SB 1062 allows people to claim their religious beliefs as a defense against claims of discrimination. Backers cite a New Mexico Supreme Court decision that allowed a gay couple to sue a photographer who refused to document their wedding, even though the law that allowed that suit doesn’t exist in Arizona.
Leading Republicans in the state had mixed reactions to Brewer’s veto.
House Speaker Andy Tobin, a Republican who voted for the bill, said he respected Brewer’s decision.
“I respect the Governor’s position to veto SB1062, especially in light of the concerns brought up over the past week. I understand the concerns of people of good faith on all sides of this issue,” Tobin said.
But Sen. Al Melvin, a Republican who is running for governor, said he is disappointed by the veto.
“I am sorry to hear that Governor Brewer has vetoed this bill. I’m sure it was a difficult choice for her, but it is a sad day when protecting liberty is considered controversial,” Melvin said in a statement.
Republican Sen. Steve Yarbrough called his proposal a First Amendment issue during a Senate debate.
“This bill is not about allowing discrimination,” Yarbrough said. “This bill is about preventing discrimination against people who are clearly living out their faith.”
Democrats said it was a veiled attempt to legally discriminate against gay people and could allow people to break nearly any law and cite religious freedom as a defense.
“The heart of this bill would allow for discrimination versus gays and lesbians,” said Sen. Steve Gallardo, D-Phoenix. “You can’t argue the fact that bill will invite discrimination. That’s the point of this bill. It is.”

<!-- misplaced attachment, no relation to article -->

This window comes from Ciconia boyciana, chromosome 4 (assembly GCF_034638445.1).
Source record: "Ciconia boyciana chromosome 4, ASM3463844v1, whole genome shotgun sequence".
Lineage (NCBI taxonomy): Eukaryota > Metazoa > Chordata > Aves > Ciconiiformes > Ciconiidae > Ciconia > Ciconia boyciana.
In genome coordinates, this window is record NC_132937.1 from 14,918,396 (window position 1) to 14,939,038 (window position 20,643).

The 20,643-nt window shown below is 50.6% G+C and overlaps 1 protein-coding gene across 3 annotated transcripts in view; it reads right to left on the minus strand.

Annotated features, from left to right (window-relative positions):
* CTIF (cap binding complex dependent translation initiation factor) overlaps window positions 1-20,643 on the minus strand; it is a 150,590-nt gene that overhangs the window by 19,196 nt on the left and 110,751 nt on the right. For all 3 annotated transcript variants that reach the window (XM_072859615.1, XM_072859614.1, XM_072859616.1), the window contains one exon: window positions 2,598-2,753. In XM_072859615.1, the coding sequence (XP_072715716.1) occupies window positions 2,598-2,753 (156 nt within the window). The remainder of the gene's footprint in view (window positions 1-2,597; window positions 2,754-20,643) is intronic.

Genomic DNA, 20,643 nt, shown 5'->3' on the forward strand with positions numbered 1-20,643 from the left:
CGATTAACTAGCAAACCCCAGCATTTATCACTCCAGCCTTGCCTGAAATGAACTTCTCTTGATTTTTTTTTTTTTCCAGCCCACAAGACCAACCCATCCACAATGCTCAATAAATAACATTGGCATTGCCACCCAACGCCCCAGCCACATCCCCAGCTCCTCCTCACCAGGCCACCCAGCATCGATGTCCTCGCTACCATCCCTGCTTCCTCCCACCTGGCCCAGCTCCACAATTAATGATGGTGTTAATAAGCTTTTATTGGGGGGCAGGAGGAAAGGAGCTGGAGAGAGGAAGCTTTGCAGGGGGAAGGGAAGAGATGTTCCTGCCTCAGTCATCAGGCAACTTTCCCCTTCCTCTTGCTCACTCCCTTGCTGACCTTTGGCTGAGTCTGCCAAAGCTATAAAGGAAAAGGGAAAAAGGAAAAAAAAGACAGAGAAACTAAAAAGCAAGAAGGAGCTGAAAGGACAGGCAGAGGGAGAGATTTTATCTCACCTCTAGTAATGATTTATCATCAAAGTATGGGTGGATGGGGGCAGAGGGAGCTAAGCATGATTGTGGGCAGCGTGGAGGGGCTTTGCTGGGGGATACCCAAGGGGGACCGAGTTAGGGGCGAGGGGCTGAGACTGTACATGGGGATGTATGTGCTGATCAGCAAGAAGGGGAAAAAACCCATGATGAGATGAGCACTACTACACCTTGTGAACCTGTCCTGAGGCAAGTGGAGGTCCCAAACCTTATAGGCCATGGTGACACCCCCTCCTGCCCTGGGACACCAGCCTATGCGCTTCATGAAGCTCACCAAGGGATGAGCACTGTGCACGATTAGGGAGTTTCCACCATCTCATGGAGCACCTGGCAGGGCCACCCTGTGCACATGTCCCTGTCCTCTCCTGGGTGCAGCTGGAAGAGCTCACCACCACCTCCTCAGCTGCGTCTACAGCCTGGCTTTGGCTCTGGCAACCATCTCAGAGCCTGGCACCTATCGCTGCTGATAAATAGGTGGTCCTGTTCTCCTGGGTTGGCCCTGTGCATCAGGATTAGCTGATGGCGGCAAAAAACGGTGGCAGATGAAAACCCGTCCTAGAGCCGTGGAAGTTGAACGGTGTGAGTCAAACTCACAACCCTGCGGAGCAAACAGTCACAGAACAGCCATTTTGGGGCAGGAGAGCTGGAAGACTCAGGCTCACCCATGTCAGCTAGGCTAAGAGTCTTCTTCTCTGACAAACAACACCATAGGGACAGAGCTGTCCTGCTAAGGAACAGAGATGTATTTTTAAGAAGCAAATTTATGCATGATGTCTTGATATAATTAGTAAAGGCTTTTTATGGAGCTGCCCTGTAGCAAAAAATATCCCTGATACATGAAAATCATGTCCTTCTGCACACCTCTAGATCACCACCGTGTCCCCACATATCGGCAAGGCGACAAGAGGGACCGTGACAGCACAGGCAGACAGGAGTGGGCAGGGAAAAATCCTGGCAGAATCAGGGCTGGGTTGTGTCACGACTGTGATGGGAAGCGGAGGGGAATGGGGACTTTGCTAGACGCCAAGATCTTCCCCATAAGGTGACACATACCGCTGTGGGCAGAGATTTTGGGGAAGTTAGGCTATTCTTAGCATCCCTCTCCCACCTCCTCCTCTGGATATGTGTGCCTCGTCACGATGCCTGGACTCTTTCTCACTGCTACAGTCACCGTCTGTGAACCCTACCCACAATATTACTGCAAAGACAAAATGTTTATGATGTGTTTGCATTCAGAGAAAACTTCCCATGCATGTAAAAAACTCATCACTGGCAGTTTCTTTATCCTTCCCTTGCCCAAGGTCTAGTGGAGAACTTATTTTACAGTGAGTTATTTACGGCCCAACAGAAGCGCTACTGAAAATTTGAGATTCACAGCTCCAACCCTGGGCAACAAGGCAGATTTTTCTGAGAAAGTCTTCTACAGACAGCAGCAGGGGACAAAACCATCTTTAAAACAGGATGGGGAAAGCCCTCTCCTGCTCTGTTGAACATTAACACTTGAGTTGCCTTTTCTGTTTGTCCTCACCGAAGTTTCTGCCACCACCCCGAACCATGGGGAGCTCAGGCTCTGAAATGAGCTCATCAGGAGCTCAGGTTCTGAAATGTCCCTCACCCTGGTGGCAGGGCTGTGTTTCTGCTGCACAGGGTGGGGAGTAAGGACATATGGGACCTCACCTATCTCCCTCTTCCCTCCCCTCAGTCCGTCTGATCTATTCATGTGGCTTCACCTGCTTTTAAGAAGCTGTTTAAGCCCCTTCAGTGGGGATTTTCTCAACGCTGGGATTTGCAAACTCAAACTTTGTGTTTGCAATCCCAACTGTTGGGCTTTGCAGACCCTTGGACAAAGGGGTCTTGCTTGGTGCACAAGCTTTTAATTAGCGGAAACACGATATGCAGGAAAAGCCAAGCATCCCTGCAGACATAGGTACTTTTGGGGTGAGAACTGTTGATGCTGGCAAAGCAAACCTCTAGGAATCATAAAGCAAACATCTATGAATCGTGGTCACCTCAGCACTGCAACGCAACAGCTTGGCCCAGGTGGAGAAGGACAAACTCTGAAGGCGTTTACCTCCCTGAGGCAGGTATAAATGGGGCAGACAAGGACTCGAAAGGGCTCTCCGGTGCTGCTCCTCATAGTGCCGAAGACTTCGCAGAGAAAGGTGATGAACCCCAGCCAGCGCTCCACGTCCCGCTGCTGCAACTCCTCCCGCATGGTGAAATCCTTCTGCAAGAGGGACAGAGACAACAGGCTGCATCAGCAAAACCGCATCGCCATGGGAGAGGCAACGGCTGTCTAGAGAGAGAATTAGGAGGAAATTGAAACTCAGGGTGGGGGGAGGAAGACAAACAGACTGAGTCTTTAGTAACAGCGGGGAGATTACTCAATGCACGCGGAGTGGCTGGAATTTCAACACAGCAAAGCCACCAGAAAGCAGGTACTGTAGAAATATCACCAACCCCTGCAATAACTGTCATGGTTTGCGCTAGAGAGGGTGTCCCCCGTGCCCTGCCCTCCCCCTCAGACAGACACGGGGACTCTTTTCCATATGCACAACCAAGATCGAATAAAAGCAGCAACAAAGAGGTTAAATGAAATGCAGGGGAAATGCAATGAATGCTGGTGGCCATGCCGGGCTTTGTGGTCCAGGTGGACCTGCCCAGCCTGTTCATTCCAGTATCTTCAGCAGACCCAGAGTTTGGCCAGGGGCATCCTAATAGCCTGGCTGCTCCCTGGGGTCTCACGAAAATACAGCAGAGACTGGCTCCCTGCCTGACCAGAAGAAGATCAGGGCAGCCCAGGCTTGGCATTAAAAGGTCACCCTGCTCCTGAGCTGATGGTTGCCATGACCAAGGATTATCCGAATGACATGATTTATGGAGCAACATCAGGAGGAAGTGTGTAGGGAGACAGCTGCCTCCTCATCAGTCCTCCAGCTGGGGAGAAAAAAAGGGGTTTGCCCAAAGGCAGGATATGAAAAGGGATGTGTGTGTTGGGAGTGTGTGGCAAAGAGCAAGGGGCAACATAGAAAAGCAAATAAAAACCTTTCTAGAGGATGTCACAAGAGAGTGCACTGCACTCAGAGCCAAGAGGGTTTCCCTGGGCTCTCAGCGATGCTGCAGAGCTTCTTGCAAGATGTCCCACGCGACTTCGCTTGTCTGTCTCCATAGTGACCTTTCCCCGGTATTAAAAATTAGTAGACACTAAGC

The bill is similar to a proposal last year brought by Yarbrough but vetoed by Brewer, a Republican. That legislation also would have allowed people or religious groups to sue if they believed they might be subject to a government regulation that infringed on their religious rights. Yarbrough stripped that provision from the bill in the hopes Brewer will embrace the new version.
Civil-liberties and secular groups countered that Yarbrough and the Center for Arizona Policy, a powerful social conservative group that backs anti-abortion and conservative Christian legislation in the state and is opposed to gay marriage, had sought to minimize concerns that last year’s bill had far-reaching and hidden implications.
Yarbrough called those worries “unrealistic and unsupported hypotheticals” and said criminal laws will continue to be prosecuted by the courts.
The Center for Arizona Policy argues the law is needed to protect against increasingly activist federal courts and simply clarifies existing state law. “We see a growing hostility toward religion,” said Josh Kredit, legal counsel for the group.
Similar religious-protection legislation has been introduced in Ohio, Mississippi, Idaho, South Dakota, Tennessee and Oklahoma, but Arizona’s plan is the only one that has been passed by a state legislature. The efforts are stalled in Idaho, Ohio and Kansas.
The push in Arizona comes as an increasing number of conservative states grapple with ways to counter the growing legality of gay marriage. Arizona’s voters approved a ban on gay marriage as a state constitutional amendment in 2008. It is one of 29 states with such constitutional prohibitions, according to the National Conference of State Legislatures.
Federal judges have recently struck down those bans in Utah, Oklahoma and Virginia, but those decisions are under appeal.